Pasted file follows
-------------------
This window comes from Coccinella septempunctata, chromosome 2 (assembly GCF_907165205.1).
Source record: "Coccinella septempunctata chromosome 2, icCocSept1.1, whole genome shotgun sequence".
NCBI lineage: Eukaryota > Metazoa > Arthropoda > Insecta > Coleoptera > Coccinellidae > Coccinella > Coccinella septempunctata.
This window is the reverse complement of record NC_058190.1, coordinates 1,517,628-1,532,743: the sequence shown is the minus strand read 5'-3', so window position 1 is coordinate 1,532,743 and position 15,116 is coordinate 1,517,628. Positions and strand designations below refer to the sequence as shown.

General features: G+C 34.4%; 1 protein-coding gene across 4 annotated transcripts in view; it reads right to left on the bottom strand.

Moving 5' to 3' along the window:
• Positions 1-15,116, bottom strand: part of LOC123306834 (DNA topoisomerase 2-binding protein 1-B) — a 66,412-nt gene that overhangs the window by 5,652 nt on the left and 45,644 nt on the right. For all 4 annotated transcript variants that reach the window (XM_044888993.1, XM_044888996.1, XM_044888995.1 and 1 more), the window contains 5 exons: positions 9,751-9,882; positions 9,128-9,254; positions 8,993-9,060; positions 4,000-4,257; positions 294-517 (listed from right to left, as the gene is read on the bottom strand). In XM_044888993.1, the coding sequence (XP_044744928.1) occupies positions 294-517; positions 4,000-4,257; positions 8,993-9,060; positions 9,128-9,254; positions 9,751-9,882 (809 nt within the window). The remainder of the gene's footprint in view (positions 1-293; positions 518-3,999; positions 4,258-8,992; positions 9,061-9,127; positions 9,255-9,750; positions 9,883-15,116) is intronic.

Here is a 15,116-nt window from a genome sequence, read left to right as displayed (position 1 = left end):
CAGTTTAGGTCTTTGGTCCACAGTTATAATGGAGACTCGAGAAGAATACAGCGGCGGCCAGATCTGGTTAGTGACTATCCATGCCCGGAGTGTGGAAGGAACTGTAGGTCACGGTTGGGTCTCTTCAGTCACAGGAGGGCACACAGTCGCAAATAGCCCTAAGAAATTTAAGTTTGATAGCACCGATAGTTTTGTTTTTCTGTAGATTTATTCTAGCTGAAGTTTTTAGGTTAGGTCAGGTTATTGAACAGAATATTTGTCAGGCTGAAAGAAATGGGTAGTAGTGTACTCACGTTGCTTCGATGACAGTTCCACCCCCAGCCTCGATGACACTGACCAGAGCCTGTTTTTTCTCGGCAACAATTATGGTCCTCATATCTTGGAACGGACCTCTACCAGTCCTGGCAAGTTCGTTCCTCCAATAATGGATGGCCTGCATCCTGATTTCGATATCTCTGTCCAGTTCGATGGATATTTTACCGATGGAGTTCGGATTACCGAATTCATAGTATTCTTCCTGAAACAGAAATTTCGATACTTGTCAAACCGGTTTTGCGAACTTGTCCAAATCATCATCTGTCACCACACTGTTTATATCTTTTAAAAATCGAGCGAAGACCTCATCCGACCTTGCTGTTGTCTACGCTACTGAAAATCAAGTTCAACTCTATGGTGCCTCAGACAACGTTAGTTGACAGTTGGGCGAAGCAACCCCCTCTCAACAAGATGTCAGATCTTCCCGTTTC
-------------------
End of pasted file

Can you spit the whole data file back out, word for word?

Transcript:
This window comes from Coccinella septempunctata, chromosome 2 (assembly GCF_907165205.1).
Source record: "Coccinella septempunctata chromosome 2, icCocSept1.1, whole genome shotgun sequence".
NCBI lineage: Eukaryota > Metazoa > Arthropoda > Insecta > Coleoptera > Coccinellidae > Coccinella > Coccinella septempunctata.
This window is the reverse complement of record NC_058190.1, coordinates 1,517,628-1,532,743: the sequence shown is the minus strand read 5'-3', so window position 1 is coordinate 1,532,743 and position 15,116 is coordinate 1,517,628. Positions and strand designations below refer to the sequence as shown.

General features: G+C 34.4%; 1 protein-coding gene across 4 annotated transcripts in view; it reads right to left on the bottom strand.

Moving 5' to 3' along the window:
• Positions 1-15,116, bottom strand: part of LOC123306834 (DNA topoisomerase 2-binding protein 1-B) — a 66,412-nt gene that overhangs the window by 5,652 nt on the left and 45,644 nt on the right. For all 4 annotated transcript variants that reach the window (XM_044888993.1, XM_044888996.1, XM_044888995.1 and 1 more), the window contains 5 exons: positions 9,751-9,882; positions 9,128-9,254; positions 8,993-9,060; positions 4,000-4,257; positions 294-517 (listed from right to left, as the gene is read on the bottom strand). In XM_044888993.1, the coding sequence (XP_044744928.1) occupies positions 294-517; positions 4,000-4,257; positions 8,993-9,060; positions 9,128-9,254; positions 9,751-9,882 (809 nt within the window). The remainder of the gene's footprint in view (positions 1-293; positions 518-3,999; positions 4,258-8,992; positions 9,061-9,127; positions 9,255-9,750; positions 9,883-15,116) is intronic.

Here is a 15,116-nt window from a genome sequence, read left to right as displayed (position 1 = left end):
CAGTTTAGGTCTTTGGTCCACAGTTATAATGGAGACTCGAGAAGAATACAGCGGCGGCCAGATCTGGTTAGTGACTATCCATGCCCGGAGTGTGGAAGGAACTGTAGGTCACGGTTGGGTCTCTTCAGTCACAGGAGGGCACACAGTCGCAAATAGCCCTAAGAAATTTAAGTTTGATAGCACCGATAGTTTTGTTTTTCTGTAGATTTATTCTAGCTGAAGTTTTTAGGTTAGGTCAGGTTATTGAACAGAATATTTGTCAGGCTGAAAGAAATGGGTAGTAGTGTACTCACGTTGCTTCGATGACAGTTCCACCCCCAGCCTCGATGACACTGACCAGAGCCTGTTTTTTCTCGGCAACAATTATGGTCCTCATATCTTGGAACGGACCTCTACCAGTCCTGGCAAGTTCGTTCCTCCAATAATGGATGGCCTGCATCCTGATTTCGATATCTCTGTCCAGTTCGATGGATATTTTACCGATGGAGTTCGGATTACCGAATTCATAGTATTCTTCCTGAAACAGAAATTTCGATACTTGTCAAACCGGTTTTGCGAACTTGTCCAAATCATCATCTGTCACCACACTGTTTATATCTTTTAAAAATCGAGCGAAGACCTCATCCGACCTTGCTGTTGTCTACGCTACTGAAAATCAAGTTCAACTCTATGGTGCCTCAGACAACGTTAGTTGACAGTTGGGCGAAGCAACCCCCTCTCAACAAGATGTCAGATCTTCCCGTTTC